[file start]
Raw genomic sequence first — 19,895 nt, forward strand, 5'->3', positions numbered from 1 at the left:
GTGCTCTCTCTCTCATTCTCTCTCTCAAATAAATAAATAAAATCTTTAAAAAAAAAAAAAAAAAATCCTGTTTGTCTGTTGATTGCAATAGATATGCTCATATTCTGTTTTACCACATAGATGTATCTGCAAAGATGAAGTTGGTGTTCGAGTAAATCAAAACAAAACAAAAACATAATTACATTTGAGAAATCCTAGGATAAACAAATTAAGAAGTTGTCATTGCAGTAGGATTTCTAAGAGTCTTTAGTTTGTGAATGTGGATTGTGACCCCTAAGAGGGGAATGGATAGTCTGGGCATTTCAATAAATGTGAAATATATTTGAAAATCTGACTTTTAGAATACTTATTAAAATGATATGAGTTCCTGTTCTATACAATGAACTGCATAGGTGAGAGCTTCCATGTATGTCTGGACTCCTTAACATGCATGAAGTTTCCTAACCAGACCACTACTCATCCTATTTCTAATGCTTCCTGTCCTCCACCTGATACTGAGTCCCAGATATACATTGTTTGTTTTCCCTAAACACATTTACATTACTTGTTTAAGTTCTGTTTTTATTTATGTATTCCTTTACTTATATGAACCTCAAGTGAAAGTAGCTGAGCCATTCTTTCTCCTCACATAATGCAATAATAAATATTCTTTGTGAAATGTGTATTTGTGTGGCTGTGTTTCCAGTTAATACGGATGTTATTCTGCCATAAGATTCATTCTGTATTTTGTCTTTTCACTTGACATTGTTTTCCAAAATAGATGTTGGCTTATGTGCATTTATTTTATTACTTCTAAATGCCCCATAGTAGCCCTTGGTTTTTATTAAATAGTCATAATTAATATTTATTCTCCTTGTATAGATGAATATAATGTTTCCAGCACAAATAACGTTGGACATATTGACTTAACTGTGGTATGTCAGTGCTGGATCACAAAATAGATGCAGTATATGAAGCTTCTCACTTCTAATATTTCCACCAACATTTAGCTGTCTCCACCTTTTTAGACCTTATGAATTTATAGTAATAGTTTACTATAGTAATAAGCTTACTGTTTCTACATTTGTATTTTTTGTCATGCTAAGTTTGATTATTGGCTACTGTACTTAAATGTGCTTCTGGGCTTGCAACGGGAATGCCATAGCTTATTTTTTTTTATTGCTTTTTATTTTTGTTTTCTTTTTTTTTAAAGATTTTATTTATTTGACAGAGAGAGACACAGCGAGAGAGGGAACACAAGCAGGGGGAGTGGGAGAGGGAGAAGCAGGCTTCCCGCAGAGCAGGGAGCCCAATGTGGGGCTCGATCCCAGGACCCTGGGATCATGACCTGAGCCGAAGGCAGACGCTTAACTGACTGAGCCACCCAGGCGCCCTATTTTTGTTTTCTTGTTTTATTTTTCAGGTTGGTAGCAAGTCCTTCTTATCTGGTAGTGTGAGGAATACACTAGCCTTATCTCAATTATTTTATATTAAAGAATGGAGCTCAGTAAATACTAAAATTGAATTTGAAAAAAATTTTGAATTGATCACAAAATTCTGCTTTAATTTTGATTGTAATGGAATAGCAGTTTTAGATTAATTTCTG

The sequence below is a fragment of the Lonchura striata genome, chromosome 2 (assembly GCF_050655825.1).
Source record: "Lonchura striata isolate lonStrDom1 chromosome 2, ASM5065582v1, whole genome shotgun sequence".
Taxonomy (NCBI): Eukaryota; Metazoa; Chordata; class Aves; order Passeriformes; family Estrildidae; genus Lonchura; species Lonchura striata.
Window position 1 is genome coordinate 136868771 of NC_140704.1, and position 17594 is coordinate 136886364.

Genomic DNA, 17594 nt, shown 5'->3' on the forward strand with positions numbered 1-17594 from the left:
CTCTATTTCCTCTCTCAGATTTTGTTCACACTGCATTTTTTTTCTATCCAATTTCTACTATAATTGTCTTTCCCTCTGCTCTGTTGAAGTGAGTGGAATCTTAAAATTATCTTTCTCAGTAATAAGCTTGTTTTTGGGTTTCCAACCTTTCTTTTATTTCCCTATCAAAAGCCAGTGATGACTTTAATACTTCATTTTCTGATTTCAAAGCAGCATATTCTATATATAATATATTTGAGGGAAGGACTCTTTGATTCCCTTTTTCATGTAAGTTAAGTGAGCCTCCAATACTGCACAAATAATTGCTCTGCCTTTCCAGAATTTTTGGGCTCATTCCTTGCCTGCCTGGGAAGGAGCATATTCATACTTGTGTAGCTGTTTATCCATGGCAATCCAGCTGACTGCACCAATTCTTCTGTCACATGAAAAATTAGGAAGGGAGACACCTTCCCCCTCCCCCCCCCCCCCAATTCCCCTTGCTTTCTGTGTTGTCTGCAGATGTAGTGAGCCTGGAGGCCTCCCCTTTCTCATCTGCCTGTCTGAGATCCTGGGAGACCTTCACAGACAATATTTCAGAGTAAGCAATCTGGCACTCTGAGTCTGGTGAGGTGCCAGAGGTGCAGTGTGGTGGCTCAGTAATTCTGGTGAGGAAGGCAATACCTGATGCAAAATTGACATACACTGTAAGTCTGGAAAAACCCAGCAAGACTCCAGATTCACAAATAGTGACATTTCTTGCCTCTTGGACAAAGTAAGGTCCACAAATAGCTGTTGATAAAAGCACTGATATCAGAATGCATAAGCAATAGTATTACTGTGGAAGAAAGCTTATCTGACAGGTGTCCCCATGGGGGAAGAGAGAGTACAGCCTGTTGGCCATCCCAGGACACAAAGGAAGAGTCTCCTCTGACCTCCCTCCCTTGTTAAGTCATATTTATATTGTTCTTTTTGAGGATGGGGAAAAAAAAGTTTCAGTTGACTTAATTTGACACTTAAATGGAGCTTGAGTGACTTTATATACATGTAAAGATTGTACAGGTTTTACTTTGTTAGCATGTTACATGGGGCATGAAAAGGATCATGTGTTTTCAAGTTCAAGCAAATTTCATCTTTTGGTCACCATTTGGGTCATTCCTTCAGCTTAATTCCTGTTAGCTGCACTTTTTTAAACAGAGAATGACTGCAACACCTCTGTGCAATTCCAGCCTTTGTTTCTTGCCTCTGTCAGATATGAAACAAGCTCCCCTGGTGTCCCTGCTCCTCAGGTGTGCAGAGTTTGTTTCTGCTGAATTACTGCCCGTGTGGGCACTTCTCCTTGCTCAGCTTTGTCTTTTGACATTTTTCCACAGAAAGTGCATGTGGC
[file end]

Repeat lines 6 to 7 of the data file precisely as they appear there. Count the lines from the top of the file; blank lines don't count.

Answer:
Window position 1 is genome coordinate 136868771 of NC_140704.1, and position 17594 is coordinate 136886364.

Genomic DNA, 17594 nt, shown 5'->3' on the forward strand with positions numbered 1-17594 from the left: